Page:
"Папа уже у него?"
Translation:Is Dad already at his place?
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Correct me if I'm wrong, but I believe that context alters the meaning of the sentence.
On its own, the sentence means, "Is Papa already at his place?" But, let's say that I asked how my brother is doing in a previous sentence. In this case, the sentence means, like you said: "Is Papa already with him?"
Again, if I'm wrong or if anyone has more to say, please reply.
I notice that the г sound seems to vary depending on where it is. If it's at the beginning, it sounds like a G, but if it's in the middle (него) or at the end, it's more like a V. Is this correct? (This also seems to be the case for the д, which at the end of words sounds more like a T). Is there a rule our way we can remember (and help with spelling)?
There are 2 relevant pronunciation rules. One is the pairing of voiced and invoiced consonants, which results in д being pronounced as т at the end of a word. The other is the special case of г being pronounced as в in most occurrences of -его or -ого (but not all, in много, for example, it is pronounced as г).
I thought it was saying 'Is he already with his Dad?' How would that be written?
I just had "Dad is already at his place" marked wrong and will report it. Correct me if I'm wrong but i was under the impression that the difference between question and statement for a sentence like this depends on inflection, which i find the duo speakers terrible at conveying.
Yeah, I didn't put it in the comment for some reason, but I had the question mark as well. It seems that in this case, what duo has in the db as acceptable answers does not include the other form of question. In English, you can transform a statement to a question with inflection and the only way that's reflected in written language is in the punctuation. I can kind of understand why duo would want to emphasize the version that changes word order because it makes it much clearer that it's a question, but it doesn't change the fact that what we both used is a 100% correct English translation. It's unfortunate that 5 months later this is still incorrect, although it caused me to look more closely at the differences in grammar between the two languages so I'm not gonna gripe. Cheers!
"У" means loosely "belonging to", although it seems to usually be translated as "by" or "at". But when you say "У него есть кошка" you are saying "Belonging to him there is a cat". Which is much more naturally said in English as "He has a cat".
However, "У него", on its own, means "his place" (the location where things that belong to him are)and that's the meaning used here.
In some cases, the English translation could just be a possessive with no noun: "I'm going over to Vanya's", meaning Vanya's house, Vanya's place. Looking at the other comments, it looks like DuoLingo sometimes tries to apply that rule to this phrase and suggest "Is Dad already at his", but that is painfully wrong to a native English speaker.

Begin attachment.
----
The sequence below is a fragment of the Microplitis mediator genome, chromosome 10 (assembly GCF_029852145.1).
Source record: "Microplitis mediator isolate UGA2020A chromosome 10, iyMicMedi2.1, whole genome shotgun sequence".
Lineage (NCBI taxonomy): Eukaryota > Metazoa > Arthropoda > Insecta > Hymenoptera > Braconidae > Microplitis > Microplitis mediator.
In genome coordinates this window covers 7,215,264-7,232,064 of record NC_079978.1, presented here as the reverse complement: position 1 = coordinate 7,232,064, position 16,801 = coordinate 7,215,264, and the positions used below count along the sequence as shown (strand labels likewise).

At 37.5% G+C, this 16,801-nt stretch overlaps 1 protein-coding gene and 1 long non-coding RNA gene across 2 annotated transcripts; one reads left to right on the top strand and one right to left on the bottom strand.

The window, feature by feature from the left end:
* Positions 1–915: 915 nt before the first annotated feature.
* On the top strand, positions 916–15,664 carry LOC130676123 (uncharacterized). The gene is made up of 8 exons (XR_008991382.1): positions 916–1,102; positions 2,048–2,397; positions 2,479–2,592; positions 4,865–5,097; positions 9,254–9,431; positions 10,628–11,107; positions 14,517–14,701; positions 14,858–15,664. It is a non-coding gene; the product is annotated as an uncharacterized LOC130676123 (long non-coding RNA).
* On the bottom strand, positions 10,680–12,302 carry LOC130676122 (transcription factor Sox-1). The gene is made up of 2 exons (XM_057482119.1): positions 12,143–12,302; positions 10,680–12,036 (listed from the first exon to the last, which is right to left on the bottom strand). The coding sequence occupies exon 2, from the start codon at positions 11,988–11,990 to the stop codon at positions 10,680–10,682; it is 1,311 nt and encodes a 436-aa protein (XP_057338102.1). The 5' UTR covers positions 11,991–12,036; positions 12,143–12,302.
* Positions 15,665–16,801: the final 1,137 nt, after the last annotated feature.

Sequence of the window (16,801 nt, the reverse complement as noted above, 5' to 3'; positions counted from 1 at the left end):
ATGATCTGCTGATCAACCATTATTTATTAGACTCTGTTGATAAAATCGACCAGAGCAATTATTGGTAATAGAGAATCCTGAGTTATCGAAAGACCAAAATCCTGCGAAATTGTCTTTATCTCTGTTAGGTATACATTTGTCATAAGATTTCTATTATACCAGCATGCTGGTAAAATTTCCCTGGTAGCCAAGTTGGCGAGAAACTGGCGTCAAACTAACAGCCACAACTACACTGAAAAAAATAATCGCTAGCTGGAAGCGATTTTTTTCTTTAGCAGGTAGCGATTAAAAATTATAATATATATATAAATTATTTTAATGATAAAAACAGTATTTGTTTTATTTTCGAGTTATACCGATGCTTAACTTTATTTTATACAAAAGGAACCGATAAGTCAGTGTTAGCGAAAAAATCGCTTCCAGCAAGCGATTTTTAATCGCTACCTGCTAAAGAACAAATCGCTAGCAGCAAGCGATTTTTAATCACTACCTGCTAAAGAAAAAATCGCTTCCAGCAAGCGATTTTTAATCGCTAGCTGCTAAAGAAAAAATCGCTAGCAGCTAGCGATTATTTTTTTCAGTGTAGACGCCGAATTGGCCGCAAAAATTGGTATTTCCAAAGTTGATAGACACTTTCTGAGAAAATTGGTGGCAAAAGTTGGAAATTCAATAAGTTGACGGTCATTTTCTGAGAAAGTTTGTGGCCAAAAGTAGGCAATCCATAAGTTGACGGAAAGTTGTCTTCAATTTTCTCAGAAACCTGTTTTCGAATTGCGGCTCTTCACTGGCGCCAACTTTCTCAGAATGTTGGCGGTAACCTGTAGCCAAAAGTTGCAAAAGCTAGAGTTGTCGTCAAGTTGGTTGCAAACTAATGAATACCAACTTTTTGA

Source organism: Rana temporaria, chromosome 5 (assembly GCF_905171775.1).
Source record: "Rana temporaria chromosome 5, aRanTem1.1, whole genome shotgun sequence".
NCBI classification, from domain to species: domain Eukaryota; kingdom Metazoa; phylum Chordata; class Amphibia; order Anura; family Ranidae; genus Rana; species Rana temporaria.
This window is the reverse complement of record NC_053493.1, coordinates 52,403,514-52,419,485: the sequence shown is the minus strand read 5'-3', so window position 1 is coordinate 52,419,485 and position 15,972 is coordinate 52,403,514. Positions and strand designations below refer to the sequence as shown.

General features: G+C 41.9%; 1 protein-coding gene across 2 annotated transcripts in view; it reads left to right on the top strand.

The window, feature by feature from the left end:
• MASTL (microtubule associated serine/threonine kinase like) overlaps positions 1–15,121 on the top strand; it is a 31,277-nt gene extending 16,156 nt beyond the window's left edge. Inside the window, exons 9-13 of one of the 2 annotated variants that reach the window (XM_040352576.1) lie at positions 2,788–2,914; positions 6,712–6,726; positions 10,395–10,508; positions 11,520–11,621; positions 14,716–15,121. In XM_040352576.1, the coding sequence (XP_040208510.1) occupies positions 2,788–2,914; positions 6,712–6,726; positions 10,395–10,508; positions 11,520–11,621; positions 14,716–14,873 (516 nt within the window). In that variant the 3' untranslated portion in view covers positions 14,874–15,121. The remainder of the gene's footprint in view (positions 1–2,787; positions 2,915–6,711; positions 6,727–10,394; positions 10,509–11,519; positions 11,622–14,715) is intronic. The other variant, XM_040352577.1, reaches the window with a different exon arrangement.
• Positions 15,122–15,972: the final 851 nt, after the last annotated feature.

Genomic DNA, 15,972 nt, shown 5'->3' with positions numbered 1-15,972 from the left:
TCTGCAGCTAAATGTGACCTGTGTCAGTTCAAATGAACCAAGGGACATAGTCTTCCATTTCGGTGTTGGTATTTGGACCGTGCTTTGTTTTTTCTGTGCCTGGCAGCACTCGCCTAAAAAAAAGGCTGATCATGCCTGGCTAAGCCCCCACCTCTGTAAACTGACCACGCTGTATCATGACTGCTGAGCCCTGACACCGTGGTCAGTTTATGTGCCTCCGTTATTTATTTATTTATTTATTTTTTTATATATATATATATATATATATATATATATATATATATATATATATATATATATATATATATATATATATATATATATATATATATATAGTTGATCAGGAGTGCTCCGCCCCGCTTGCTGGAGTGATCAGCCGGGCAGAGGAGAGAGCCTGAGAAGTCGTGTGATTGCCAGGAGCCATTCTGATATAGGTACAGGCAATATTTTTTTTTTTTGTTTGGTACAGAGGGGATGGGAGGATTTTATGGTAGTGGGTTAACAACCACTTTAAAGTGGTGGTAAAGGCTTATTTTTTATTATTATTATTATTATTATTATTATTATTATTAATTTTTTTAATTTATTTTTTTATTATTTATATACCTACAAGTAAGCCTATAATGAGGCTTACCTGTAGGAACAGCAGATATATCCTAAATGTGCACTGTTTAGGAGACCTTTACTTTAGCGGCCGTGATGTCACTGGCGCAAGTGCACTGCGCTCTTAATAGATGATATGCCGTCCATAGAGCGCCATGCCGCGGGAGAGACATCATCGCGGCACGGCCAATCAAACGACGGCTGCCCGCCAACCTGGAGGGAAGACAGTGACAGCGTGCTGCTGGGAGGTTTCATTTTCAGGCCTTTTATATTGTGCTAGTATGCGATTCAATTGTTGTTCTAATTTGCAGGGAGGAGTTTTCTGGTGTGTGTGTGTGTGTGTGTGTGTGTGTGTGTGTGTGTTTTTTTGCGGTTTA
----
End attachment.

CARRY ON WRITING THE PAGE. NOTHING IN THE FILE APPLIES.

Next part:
I think there are some phrases where it could be unclear whether "У него" means "he owns it" versus "it is at his house". But in this case, only the "at his place" meaning makes sense -- although without context, you can't say for sure whether the "his place" is Dad's place or the place of some other male person in the story. It could be "Is that Vanya on the phone? Is Dad at his place yet?"
В references the place, У references the owner of the place.
In colloquial British English, I can invite someone to visit by saying "Come back to mine" . I could also say "Come to the house". In both instances, "my house" is what is implied, but it the former I have omitted what sort of place I live in, and in the latter I haven't confirmed that I live there.
Russian uses different prepositions for these two constructions.
Just had "Dad is already at his place" marked wrong. Correct me if I'm wrong but I was under the impression that the difference between imperative and interrogative in Russian is inflection, which I find the Duo speakers notoriously bad at conveying. Everything sounds like a statement.
I notice that "Dad" is capitalized in this english translation: "Is Dad already at his place?" I'm just curious.... I think I normally wouldn't capitalize the word dad in that sentence, even if I'm talking specifically about my own father. Can anyone else speak to the standards & acceptable variances for this, both for English and for Russian? I find capitalization and punctuation differences between the two languages quite intriguing (and often surprising).
There are glitches sometimes. If the answers are exactly the same and it says yours is wrong, report it. Every time. But check the answer really closely first. I can't count how many times I read a word wrong or mistyped a letter, and I thought I had it right until I double checked, read the comments, etc.